For the past 20 years, The Digital Millennium Copyright Act (DMCA) has protected U.S.-based firms from the consequence of their users' actions. (The EU has a similar directive.) As a result, social media firms can't be sued or prosecuted, regardless of what their users upload and post.

However, a recently-passed law just changed all of that. It's called the "Allow States and Victims to Fight Online Sex Trafficking Act" (aka FOSTA) and it makes website operators liable for any user-generated content that "promotes or facilitates prostitution."

In other words, Internet providers can now be arrested for user-created content that might result or seems to result in illegal behaviors. Or legal behaviors, if you live in most parts of Nevada.

FOSTA creates a legal precedent to hold Internet providers responsible for user-created content that drives other behaviors. Hate speech might lead to murder and terrorism, for instance. Therefore, it's easy to imagine that the US government will pass laws similar to FOSTA holding Internet providers legally liable for that content. Other examples of user-content that might face FOSTA-style laws include sexual harassment, racism, fake news, and election interference.

The possibility--nay, the inevitability--that the government will take that route is freaking out the investment community. 

According to information provided to me by the investment firm Arjuna Capital and The New York State Common Retirement Fund (the third largest public pension fund in the US), investors plan to challenge Twitter, Facebook, and Alphabet, Inc. (Google) at their upcoming annual meetings and demand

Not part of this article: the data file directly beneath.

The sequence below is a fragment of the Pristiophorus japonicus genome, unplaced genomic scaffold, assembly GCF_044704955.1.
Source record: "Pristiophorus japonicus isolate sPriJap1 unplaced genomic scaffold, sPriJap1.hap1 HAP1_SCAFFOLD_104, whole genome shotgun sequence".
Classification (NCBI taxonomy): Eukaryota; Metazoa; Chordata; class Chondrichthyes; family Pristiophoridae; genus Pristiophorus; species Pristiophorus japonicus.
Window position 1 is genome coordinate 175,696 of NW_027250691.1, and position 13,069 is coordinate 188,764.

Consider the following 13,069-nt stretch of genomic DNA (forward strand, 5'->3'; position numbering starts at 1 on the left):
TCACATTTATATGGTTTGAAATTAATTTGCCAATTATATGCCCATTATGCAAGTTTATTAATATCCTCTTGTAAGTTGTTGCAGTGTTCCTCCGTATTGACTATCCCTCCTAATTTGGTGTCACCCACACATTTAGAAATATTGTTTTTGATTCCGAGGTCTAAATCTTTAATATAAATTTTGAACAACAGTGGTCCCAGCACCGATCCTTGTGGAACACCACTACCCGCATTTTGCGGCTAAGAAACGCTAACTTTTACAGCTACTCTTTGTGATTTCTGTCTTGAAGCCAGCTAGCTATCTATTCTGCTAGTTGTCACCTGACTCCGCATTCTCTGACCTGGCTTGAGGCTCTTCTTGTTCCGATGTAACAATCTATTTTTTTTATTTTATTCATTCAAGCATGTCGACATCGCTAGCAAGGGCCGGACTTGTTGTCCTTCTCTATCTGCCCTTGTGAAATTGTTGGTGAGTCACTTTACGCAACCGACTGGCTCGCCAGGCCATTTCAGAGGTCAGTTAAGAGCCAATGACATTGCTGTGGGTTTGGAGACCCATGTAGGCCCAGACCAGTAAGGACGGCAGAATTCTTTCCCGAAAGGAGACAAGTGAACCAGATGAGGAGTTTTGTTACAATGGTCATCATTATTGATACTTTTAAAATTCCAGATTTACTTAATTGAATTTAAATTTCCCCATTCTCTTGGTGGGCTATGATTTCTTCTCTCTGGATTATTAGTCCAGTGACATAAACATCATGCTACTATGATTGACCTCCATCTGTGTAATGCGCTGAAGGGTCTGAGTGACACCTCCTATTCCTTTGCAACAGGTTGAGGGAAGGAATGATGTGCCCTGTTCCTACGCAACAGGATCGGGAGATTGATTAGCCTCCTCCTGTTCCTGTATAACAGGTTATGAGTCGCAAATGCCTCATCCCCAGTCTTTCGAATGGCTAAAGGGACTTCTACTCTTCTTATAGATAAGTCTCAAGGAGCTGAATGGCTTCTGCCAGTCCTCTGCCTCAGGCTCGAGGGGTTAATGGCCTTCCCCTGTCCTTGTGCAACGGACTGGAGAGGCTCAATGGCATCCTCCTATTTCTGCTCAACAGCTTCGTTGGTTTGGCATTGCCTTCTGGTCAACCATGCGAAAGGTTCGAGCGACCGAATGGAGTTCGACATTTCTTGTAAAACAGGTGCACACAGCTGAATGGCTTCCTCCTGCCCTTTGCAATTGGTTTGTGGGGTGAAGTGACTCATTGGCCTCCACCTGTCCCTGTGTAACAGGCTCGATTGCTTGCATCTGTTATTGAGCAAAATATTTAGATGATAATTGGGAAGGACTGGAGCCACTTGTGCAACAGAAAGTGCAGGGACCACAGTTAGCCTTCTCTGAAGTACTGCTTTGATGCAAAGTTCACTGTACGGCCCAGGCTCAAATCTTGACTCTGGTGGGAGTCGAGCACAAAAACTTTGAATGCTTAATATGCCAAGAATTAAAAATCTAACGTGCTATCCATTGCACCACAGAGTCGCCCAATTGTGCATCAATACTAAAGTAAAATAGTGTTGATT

"detailed reports on the scope of platform abuses, and full disclosure of practices to curb risks posed by recent content management controversies [because] industry leaders are being held increasingly accountable by lawmakers on key issues such as election interference, fake news, and hate speech [and] all these issues can have a direct impact on companies' finances, operations and reputation."

In other words, investors are telling the big three that if don't clean up their act, the US government will pdo it for them. And because no companies or investors want to see CEOs in handcuffs, investors are in essence demanding that the big three censor user-created content... before that content becomes a huge legal liability.

And this, for all intents and purposes, means the end of free speech on the Web, regardless of if it's due to self-censorship or government mandated censorship.